How to build a C-Stand box you can RocknRoll for around $100 in parts!
The fun of a problem is you get to be creative, and you get to try and find a solution! Over the years, I have had a lot of fun creating things like a fan system to quiet the Canon C500’s internal fans, movie lights and modifiers, drip systems for fish tanks, and much more…
If you are like me, you’d have C-Stands on every shoot. They really are one of the most import tools on a shoot.
Sometime around 2012, I got tired of laying C-Stands on top of my cases, and strapping them to a RocknRoller cart. (If for some reason you don’t know what a RocknRoller cart is… They are kind of the industry standard cart for lower budget day to day video production work, at least in the Maryland and Washington, DC area. They are great carts for the money. Check out their webite, here. ) Occasionally, a crew member would not properly tighten the straps and the C-stands would slip, and give us a good scare. The last thing you want to do is have a C-Stand fall off a cart and onto a marble floor! It never happened, but it was the kind of nightmare that would wake me up at night. I found the whole thing to be a problematic mess, and it often took two crew members to carefully unstrap that mess.
My solution was to design a wooden box that could hold 6 – C-Stands in an upright configuration. I also wanted it to fit nicely on a RocknRoller cart, and make life easier on small sets. What I ended with was a box that could hold so much more… The first box I made could hold 6 – C-stands, other stands, gel rolls, break apart frames, 5 ft. pieces of speed rail, and more. Another cool perk was it allowed us to connect bead board and a 4 x 4 black floppy to the c-stand knuckles. It has been amazing!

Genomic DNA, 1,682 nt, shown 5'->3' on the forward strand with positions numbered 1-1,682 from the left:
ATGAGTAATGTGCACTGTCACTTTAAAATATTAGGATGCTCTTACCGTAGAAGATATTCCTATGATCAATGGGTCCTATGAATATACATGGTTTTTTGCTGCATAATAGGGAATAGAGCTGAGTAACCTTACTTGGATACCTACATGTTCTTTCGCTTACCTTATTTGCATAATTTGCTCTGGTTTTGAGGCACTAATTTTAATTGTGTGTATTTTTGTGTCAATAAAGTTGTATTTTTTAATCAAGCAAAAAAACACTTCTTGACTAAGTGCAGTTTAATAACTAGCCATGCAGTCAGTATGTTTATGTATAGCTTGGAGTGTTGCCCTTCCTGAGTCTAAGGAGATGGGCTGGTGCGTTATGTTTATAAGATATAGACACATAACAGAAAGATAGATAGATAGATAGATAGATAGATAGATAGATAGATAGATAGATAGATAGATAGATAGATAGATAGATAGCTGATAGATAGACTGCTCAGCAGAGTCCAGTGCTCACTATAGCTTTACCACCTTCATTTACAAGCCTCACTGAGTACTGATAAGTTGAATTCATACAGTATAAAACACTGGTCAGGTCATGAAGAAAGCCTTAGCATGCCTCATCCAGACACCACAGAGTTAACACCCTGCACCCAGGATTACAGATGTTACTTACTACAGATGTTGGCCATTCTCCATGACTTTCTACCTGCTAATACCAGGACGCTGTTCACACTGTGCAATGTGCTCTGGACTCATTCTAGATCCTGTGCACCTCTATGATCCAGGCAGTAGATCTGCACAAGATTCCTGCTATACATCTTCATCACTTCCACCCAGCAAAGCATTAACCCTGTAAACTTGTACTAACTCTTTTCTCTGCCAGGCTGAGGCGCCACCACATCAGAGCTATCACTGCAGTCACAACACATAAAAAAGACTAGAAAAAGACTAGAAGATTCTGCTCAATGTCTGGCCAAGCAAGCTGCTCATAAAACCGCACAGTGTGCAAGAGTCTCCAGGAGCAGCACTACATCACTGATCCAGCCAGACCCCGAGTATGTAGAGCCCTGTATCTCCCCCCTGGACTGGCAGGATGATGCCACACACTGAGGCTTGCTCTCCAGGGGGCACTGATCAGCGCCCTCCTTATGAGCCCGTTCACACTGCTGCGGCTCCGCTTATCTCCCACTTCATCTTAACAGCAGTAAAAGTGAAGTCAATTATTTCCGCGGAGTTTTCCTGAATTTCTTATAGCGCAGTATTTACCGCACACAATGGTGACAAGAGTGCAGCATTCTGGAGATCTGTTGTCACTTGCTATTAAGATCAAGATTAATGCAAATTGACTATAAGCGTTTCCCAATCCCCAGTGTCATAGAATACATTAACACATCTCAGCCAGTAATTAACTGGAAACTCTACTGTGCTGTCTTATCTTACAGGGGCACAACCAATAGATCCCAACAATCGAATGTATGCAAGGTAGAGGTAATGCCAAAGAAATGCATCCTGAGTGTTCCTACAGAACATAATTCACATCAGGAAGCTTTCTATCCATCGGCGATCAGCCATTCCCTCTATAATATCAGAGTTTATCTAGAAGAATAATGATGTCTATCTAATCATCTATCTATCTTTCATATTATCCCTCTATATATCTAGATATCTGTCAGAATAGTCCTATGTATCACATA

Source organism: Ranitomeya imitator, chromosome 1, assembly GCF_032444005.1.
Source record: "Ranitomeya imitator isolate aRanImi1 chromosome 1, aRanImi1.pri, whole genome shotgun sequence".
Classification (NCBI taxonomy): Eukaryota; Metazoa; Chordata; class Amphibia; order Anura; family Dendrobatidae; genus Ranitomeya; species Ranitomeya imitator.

I know you can buy carts for c stands, but they can be very expensive. They can also be difficult to fit into any vehicle smaller than a full size cargo van. Washington, DC has low hanging parking garages, so I needed to fit all my gear into a small cargo van or SUV.
I wanted to keep the build as simple as possible. I used a jigsaw, a drill, a T-ruler, and other small tools to accomplish my first C-Stand box. For this post, I decided to build a smaller box to fit more easily into my SUV.
Before we get started, the following things are really important, and you will likely read them more than once during this post. Please take careful note!!!
- Always, always, always, ratchet strap your box to your cart before you start loading it!
- Always, always, always, counter balance your cart with something heavy like a sand bag box or grip box. In my case, one of the carts becomes a dedicated grip cart!